Lovely, Dark, Deep: Stories by Joyce Carol Oates, 2015 Nominee & Finalist in Fiction
Joyce Carol Oates’s collection of stories, under the name Lovely, Dark, Deep, was shortlisted as the finalist in the fiction category. The book comprises 13 stories, all of them centered primarily around middle-aged women struggling to deal with the transitoriness of youth. These women’s inability to handle rushed emotions and disorderly lives result in fascinating, feminine stories that showcase a disparity in wittiness, intelligence and language.
The Sympathizer by Viet Thanh Nguyen, 2016 Pulitzer Prize Winner in Fiction
The Sympathizer is the 2016 Pulitzer Prize winner in fiction, as well as the debut novel by the Vietnamese-American professor Viet Thanh Nguyen. The book and its author have been widely recognized, attracting success around the world and becoming The New York Times Editor’s Choice. The Sympathizer comprises several genres and portrays the life of an anonymous narrator who is residing in the United States after fleeing from South Vietnam during the war. The central themes of the novel are immigration, presentation of the Vietnam war in international literature, as well as the duality of one’s mind and voice in times of war.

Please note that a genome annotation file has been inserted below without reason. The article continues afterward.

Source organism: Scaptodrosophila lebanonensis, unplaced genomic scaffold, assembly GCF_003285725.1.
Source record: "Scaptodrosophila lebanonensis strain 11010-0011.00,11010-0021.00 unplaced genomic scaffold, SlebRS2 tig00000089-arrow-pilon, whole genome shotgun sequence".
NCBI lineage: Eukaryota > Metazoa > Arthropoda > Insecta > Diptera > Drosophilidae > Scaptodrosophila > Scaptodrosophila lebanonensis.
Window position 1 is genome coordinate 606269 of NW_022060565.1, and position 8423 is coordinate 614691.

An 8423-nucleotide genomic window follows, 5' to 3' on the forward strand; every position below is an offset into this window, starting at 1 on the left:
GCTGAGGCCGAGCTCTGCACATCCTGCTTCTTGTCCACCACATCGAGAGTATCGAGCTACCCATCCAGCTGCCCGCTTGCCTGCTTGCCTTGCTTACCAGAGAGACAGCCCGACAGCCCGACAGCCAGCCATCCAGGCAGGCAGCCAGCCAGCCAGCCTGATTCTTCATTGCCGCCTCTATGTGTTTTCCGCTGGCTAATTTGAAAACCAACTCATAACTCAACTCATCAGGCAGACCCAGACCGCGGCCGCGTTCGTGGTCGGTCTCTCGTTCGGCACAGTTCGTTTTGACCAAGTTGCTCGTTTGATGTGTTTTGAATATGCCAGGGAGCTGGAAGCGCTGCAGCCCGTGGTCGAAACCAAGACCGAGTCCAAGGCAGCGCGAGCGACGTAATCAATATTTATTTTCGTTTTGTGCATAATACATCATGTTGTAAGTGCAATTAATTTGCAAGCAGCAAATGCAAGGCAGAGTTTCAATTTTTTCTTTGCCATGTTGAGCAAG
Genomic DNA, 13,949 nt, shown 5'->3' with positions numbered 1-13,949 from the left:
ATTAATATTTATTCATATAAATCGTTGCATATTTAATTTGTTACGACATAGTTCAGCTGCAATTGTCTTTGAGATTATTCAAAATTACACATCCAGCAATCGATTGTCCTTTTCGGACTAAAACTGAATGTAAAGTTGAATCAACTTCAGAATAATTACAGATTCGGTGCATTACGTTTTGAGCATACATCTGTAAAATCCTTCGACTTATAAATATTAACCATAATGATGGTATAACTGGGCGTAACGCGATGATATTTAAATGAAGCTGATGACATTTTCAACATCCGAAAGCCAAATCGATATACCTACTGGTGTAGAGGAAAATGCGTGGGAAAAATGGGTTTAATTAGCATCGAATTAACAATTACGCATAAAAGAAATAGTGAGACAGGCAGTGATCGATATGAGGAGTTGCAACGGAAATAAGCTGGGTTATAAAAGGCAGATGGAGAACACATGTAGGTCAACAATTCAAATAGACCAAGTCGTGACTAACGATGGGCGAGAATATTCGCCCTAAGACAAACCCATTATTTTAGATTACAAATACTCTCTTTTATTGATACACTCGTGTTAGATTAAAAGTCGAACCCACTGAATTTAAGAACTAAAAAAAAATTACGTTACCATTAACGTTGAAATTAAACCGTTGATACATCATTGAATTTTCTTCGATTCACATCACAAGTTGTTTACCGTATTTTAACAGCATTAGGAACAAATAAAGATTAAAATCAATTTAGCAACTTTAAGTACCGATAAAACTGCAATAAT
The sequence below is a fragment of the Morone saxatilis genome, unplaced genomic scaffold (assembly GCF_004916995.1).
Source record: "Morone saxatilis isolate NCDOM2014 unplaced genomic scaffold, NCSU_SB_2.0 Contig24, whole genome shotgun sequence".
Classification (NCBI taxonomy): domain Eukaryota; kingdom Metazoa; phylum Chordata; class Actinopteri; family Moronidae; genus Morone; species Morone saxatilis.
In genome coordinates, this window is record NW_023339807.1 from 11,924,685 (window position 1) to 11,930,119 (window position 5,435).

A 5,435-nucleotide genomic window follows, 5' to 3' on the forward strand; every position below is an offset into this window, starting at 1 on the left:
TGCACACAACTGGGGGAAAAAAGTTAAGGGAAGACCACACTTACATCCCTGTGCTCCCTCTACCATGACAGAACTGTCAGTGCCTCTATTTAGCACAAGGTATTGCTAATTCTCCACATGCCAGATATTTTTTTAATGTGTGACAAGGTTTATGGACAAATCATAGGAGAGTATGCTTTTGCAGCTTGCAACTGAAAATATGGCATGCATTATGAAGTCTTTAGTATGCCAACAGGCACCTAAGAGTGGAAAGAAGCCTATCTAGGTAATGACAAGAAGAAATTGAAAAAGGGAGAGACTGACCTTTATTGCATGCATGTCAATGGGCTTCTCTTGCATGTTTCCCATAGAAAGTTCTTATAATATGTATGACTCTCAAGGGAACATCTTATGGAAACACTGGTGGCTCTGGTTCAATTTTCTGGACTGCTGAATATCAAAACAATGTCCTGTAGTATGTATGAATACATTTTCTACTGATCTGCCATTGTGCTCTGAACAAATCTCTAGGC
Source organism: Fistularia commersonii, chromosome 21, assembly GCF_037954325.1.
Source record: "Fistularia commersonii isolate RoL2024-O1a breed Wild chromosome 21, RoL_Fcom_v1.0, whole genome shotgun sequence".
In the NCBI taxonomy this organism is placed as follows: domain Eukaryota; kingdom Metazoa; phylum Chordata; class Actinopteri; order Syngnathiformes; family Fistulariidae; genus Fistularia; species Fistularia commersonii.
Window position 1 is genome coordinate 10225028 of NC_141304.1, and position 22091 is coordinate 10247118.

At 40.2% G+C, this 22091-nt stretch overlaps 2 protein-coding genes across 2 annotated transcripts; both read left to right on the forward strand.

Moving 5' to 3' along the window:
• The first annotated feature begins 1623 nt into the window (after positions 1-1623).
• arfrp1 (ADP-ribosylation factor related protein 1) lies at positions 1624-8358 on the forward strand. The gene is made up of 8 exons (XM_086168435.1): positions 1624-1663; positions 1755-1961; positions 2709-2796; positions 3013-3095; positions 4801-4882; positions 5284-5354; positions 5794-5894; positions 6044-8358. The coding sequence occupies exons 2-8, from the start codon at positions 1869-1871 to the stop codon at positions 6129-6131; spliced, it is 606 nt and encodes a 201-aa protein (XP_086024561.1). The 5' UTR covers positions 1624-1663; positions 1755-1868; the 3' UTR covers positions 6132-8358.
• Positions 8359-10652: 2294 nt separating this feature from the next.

In the Darkroom by Susan Faludi, 2017 Nominee & Finalist in Biography
Susan Faludi’s In the Darkroom is a fascinating, conspicuous and utterly different family saga that deals with the notion of identity in modern times. The novel grasps issues that are historical, political, religious and sexual, following the story of a feminist writer who discovered her father had undergone a complete metamorphosis. Faludi has managed to ask and answer the question of identity by writing a gripping and riveting story about religion, gender and understanding.
The Idiot by Elif Batuman, 2018 Nominee & Finalist in Fiction
The Idiot was shortlisted as the finalist in the fiction category. The novel is a portrayal of a female artist who undergoes self-discovery and self-invention in the most pivotal years of her life. The book is a witty and delicate story about imminent adulthood, the uncertainty of life and self-knowledge, as well as emotional and intellectual sensitivity. The Idiot is remarkably relatable and meaningful, leaving the reader completely engrossed in the story.